Private jet operators are noticing that as executive aircraft get bigger, faster and with longer-range capabilities, the demand for parking, hangar space and landing slots is causing problems. There is a widespread call for improved infrastructure to allow some flexibility within the flight plan.
Flight planning involves many thousands of minute calculations, including slot management and route management and as executives fly to further-flung destinations with fewer facilities, parking problems are causing increasing headaches for operators.
Many International airports are unprepared for the volume of business jets, having been designed 10-20 years ago when business jets were traditionally smaller. This has resulted in rising parking charges and, in some cases, limited slot times that require faster turnaround times on the ground and parking elsewhere before returning to collect the owners.
Flight planning must take all these factors into account and is a service that is offered by third-party providers for business aviation. Most individual owners cannot afford the luxury of a full-time planning department as commercial carriers employ. Flight planning providers, such as ARINC Direct, specifically cater for private jet operators, whether with one aircraft or an entire fleet.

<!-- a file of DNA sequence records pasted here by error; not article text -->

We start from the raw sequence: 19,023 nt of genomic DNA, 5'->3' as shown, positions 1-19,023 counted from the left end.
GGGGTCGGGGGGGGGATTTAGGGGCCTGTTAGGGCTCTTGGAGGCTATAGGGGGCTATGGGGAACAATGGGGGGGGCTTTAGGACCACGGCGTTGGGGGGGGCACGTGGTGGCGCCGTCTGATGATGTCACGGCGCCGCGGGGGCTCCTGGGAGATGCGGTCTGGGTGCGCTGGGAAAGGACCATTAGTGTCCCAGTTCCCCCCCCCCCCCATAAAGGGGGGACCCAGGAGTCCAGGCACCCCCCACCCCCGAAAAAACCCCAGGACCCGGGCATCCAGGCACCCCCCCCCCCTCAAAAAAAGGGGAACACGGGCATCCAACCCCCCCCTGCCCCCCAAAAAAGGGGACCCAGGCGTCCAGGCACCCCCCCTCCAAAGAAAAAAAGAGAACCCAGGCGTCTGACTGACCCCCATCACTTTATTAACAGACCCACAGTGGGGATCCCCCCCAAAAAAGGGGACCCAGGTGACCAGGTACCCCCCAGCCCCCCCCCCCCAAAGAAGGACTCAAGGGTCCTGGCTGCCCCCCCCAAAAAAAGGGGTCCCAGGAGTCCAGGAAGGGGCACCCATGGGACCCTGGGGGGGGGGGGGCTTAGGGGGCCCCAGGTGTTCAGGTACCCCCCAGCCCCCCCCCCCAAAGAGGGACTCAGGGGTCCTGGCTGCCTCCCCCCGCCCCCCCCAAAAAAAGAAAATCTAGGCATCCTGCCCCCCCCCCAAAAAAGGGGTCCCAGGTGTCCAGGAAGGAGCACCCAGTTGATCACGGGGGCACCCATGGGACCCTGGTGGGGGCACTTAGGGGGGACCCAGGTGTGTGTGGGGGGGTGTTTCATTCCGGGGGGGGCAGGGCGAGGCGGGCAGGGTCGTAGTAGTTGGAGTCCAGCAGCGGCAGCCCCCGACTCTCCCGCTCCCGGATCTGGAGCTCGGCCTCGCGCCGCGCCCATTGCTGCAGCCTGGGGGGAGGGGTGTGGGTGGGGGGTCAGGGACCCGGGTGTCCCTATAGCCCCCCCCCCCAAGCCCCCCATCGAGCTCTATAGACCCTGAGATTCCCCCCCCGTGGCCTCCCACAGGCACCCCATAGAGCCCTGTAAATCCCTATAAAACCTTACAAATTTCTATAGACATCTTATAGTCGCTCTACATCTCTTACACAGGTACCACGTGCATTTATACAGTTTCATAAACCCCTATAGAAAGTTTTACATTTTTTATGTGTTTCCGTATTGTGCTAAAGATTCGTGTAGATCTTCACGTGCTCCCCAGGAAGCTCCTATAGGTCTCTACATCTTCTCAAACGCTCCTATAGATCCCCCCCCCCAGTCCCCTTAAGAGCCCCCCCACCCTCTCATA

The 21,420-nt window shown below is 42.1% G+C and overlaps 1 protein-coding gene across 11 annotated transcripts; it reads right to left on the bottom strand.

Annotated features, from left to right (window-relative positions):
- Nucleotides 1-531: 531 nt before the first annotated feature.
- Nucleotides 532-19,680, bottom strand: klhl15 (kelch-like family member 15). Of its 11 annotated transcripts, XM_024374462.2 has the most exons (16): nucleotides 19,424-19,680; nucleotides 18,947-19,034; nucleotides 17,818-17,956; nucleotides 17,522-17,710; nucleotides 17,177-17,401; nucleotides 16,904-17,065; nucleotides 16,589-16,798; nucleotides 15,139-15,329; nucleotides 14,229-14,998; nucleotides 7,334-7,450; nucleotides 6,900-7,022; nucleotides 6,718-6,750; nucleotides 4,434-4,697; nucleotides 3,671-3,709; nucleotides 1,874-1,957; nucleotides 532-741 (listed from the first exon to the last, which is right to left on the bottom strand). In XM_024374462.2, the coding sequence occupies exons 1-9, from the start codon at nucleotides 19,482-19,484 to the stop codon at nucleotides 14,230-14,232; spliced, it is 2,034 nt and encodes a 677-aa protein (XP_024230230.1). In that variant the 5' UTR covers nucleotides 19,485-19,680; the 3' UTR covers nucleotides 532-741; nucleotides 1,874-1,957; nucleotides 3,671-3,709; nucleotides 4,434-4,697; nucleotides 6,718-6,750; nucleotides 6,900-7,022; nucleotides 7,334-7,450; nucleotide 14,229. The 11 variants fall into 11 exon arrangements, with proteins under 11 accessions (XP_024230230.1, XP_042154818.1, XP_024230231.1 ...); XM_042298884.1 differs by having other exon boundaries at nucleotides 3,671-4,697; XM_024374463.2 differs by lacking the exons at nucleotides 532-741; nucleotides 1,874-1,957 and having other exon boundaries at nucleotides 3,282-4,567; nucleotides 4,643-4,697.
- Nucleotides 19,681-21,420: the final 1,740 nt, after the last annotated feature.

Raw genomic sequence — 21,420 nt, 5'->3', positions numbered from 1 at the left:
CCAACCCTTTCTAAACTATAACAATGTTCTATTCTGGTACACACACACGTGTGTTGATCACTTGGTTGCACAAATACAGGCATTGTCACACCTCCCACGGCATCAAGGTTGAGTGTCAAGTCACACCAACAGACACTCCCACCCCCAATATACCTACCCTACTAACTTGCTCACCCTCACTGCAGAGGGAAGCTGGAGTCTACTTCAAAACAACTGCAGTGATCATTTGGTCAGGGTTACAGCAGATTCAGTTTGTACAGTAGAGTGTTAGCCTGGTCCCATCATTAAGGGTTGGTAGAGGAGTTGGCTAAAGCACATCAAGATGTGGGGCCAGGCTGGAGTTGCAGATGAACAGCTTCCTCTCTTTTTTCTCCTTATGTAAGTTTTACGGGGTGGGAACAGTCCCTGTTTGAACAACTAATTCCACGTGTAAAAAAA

Manufacturers are working towards making improvements to the infrastructure of business aviation, Gulfstream, for example, opened the first service centre in Asia; in Beijing, and has added four full-service airport centres with maintenance and hangar facilities exclusively for business jet aircraft. Earlier this year Bombardier opened a service centre in Singapore, realising that growth will spell more demand.